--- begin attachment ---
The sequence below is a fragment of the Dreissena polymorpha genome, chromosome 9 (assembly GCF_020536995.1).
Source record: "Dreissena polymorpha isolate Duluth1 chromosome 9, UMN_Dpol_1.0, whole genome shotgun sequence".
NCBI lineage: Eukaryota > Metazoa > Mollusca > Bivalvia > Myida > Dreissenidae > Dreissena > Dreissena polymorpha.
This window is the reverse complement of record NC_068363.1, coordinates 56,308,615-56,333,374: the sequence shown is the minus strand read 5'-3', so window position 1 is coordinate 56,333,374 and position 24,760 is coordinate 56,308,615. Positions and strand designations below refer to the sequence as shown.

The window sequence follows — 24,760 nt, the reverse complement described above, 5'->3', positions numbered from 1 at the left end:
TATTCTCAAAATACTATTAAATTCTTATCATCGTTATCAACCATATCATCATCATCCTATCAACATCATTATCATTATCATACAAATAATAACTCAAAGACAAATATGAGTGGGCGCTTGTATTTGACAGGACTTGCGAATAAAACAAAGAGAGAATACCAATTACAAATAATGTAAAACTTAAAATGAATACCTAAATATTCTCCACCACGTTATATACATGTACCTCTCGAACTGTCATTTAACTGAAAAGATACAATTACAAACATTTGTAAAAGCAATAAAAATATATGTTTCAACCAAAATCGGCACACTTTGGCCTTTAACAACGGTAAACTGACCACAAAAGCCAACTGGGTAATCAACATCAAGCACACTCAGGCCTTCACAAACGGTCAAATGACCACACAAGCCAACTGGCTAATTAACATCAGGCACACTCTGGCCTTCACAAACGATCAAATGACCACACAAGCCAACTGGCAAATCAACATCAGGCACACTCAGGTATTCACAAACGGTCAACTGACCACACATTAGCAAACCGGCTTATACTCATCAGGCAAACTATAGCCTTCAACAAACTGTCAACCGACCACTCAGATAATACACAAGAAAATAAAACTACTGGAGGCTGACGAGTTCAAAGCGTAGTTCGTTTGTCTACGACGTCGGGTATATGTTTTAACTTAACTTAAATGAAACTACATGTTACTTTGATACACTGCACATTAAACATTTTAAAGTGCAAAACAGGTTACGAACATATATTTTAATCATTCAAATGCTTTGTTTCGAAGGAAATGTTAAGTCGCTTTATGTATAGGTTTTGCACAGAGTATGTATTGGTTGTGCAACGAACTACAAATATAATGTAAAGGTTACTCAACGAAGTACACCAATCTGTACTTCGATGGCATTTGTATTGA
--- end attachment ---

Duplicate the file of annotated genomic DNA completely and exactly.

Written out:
The sequence below is a fragment of the Dreissena polymorpha genome, chromosome 9 (assembly GCF_020536995.1).
Source record: "Dreissena polymorpha isolate Duluth1 chromosome 9, UMN_Dpol_1.0, whole genome shotgun sequence".
NCBI lineage: Eukaryota > Metazoa > Mollusca > Bivalvia > Myida > Dreissenidae > Dreissena > Dreissena polymorpha.
This window is the reverse complement of record NC_068363.1, coordinates 56,308,615-56,333,374: the sequence shown is the minus strand read 5'-3', so window position 1 is coordinate 56,333,374 and position 24,760 is coordinate 56,308,615. Positions and strand designations below refer to the sequence as shown.

The window sequence follows — 24,760 nt, the reverse complement described above, 5'->3', positions numbered from 1 at the left end:
TATTCTCAAAATACTATTAAATTCTTATCATCGTTATCAACCATATCATCATCATCCTATCAACATCATTATCATTATCATACAAATAATAACTCAAAGACAAATATGAGTGGGCGCTTGTATTTGACAGGACTTGCGAATAAAACAAAGAGAGAATACCAATTACAAATAATGTAAAACTTAAAATGAATACCTAAATATTCTCCACCACGTTATATACATGTACCTCTCGAACTGTCATTTAACTGAAAAGATACAATTACAAACATTTGTAAAAGCAATAAAAATATATGTTTCAACCAAAATCGGCACACTTTGGCCTTTAACAACGGTAAACTGACCACAAAAGCCAACTGGGTAATCAACATCAAGCACACTCAGGCCTTCACAAACGGTCAAATGACCACACAAGCCAACTGGCTAATTAACATCAGGCACACTCTGGCCTTCACAAACGATCAAATGACCACACAAGCCAACTGGCAAATCAACATCAGGCACACTCAGGTATTCACAAACGGTCAACTGACCACACATTAGCAAACCGGCTTATACTCATCAGGCAAACTATAGCCTTCAACAAACTGTCAACCGACCACTCAGATAATACACAAGAAAATAAAACTACTGGAGGCTGACGAGTTCAAAGCGTAGTTCGTTTGTCTACGACGTCGGGTATATGTTTTAACTTAACTTAAATGAAACTACATGTTACTTTGATACACTGCACATTAAACATTTTAAAGTGCAAAACAGGTTACGAACATATATTTTAATCATTCAAATGCTTTGTTTCGAAGGAAATGTTAAGTCGCTTTATGTATAGGTTTTGCACAGAGTATGTATTGGTTGTGCAACGAACTACAAATATAATGTAAAGGTTACTCAACGAAGTACACCAATCTGTACTTCGATGGCATTTGTATTGA